The trend towards the social inclusion of people with disabilities is reflected in the recent repeal of the Disabled Persons Employment Promotion Act 1960, removing the exemptions which have historically allowed sheltered workshops to pay their employees at reduced rates. In the future that will only be possible where individual exemptions, applicable to all workplaces, are obtained by their employees under the Minimum Wage Act 1983.
Given such exemptions and the opportunity to apply for jobs elsewhere, it might be expected that many of the approximately 3700 people now working in such settings will opt to work in the community if they can. This migration is likely to lead to an increased awareness of the obligations employers already have to accommodate the needs of employees with disabilities.
Discrimination on the basis of disability is prohibited by both the Employment Relations Act 2000 (ERA) and the Human Rights Act 1993. An employee who is discriminated against may pursue a remedy under either Act, whereas a rejected job applicant must rely on the Human Rights Act, no employment relationship having been created (section 6 ERA 2000).
Complaints under the Human Rights Act are dealt with by the Human Rights Commission, which will investigate and try to mediate a settlement where appropriate. If mediation is unsuccessful it may refer the complaint to the Director of Human Rights Proceedings, who may then pursue it before the Human Rights Review Tribunal. These services are provided at no cost to the complainant.
Complaints under the Employment Relations Act must be litigated in the same manner as any other personal grievance. Complainants may qualify for legal aid, but will usually have to repay the Legal Services Agency from any settlement sum received.
Section 29 Of The Human Rights Act 1993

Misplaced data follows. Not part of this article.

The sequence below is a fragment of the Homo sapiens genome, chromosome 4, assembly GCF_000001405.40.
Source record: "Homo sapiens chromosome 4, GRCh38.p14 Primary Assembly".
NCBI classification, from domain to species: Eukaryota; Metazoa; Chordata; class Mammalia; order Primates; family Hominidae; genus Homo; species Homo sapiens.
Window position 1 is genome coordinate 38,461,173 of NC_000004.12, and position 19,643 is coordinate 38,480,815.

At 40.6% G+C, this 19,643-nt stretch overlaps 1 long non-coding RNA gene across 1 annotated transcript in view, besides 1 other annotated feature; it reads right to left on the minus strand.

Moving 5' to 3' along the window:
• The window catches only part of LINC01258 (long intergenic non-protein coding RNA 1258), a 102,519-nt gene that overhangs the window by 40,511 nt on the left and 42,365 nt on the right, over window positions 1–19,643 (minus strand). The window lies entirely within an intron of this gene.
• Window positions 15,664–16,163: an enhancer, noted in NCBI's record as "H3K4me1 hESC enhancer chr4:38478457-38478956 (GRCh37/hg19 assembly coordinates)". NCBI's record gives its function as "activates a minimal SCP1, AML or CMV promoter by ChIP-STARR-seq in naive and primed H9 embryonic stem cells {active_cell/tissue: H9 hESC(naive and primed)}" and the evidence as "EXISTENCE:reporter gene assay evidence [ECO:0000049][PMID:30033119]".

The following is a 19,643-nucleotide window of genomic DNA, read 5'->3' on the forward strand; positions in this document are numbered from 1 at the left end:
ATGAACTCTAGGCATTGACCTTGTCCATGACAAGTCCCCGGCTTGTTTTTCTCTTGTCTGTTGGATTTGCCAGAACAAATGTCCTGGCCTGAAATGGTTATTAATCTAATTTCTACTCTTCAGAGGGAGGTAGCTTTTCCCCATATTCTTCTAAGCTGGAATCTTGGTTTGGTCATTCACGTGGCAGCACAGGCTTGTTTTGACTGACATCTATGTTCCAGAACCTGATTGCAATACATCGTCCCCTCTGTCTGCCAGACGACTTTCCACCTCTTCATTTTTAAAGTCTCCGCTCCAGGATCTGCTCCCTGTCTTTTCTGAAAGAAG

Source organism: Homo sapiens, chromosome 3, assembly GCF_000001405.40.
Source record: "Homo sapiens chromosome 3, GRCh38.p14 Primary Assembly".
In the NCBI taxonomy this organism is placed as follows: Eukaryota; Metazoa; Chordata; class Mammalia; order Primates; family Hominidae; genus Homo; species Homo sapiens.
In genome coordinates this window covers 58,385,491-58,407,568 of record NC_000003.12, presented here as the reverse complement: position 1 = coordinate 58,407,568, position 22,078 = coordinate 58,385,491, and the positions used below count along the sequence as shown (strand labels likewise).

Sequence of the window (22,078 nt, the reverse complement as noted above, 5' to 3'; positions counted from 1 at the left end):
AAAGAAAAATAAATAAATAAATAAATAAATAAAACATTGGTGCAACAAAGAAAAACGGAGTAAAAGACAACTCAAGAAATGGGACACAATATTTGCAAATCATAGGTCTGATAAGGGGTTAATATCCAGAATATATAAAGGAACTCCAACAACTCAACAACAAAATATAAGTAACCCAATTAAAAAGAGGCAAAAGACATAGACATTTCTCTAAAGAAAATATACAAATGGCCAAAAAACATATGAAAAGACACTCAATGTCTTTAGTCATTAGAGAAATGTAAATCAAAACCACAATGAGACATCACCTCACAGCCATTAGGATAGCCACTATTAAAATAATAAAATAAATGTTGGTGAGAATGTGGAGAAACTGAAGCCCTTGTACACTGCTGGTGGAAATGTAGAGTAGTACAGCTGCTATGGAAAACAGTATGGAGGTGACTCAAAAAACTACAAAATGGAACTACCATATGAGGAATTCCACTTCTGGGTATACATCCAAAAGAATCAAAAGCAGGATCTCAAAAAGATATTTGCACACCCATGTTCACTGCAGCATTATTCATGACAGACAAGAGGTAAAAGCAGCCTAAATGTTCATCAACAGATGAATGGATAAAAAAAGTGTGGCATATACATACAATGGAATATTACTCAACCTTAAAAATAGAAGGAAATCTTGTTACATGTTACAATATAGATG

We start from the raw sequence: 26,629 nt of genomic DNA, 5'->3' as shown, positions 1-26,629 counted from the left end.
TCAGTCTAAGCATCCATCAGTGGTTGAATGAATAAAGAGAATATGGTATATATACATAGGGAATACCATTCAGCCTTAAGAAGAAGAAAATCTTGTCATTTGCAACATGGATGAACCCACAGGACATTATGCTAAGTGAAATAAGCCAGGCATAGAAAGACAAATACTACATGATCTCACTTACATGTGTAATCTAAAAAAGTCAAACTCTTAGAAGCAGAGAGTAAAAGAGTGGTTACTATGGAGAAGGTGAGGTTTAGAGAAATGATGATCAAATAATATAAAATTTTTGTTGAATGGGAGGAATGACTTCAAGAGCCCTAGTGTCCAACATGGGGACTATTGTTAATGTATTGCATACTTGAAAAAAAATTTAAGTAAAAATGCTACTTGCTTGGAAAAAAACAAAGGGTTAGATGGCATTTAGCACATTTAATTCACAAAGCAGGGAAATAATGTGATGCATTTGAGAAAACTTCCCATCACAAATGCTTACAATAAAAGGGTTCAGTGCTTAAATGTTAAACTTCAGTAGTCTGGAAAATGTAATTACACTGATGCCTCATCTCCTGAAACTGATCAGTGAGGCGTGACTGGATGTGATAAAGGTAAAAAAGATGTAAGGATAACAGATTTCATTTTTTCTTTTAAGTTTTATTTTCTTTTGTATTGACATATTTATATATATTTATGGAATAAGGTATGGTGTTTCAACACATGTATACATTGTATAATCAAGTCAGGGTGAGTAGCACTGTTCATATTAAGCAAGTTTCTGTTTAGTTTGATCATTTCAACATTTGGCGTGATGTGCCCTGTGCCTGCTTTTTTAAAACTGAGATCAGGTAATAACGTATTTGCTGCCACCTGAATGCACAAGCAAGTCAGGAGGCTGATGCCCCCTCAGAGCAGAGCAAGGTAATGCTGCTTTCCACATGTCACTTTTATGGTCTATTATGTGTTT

The duty to accommodate disabled employees is found in section 29 of the Human Rights Act, which provides that nothing in section 104 of the Employment Relations Act, prohibiting discrimination, prevents different treatment based on disability if either of two situations exists.
The first is where the employment position is such that the person could perform their duties satisfactorily only with the aid of special services or facilities, which it is not reasonable to expect the employer to provide.
The second is where the person could perform their duties only at the risk of causing harm to themselves or others and it is not reasonable either to take the risk or to take measures to reduce it to a normal level.
A duty is accordingly imposed on employers to accommodate disabled employees' special needs by providing special services or facilities and/or taking steps to reduce any associated risk of harm, but only to the extent it is reasonable to expect them to do so.
Just how the reasonableness of an employer's actions and the circumstances in which different treatment will be justified are to be assessed for these purposes is not at all clear. Neither Act provides any guidance as to the factors that should be taken into account and neither defines the key terms "services" or "facilities".
Case law does little to assist, as section 29 has seldom been considered in either the employment or human rights jurisdictions. The extent of the legal obligation to provide special services or facilities, in the absence of risk, has yet to be considered in any reported decision.
This is perhaps surprising; given the 413,200 New Zealanders aged 15-64 who reported some form of disability in the 2001 census, and indications that half of them required assistance as a result. Disability is very broadly defined, for employment purposes, by section 21(1) of the Human Rights Act. It includes most forms of physical and psychological impairments, including illness, which must be of a permanent or long-term nature (NZ Amalgamated Engineering Printing & Manufacturing Union Incorporated & Ors v Air New Zealand Ltd & Anor  1 ERNZ 614 ).
Case law does establish that the risk of harm to the employee will justify discrimination on the basis of disability where that risk is significant, appreciable or substantial and it is not really possible or reasonable to expect the employer to take the steps that are required to reduce it: Proceedings Commissioner v Canterbury Frozen Meat Co Ltd (Complaints Review Tribunal 19-98, 26 November 1998). The acceptable level of risk is accordingly not high, which is consistent with normal health and safety requirements.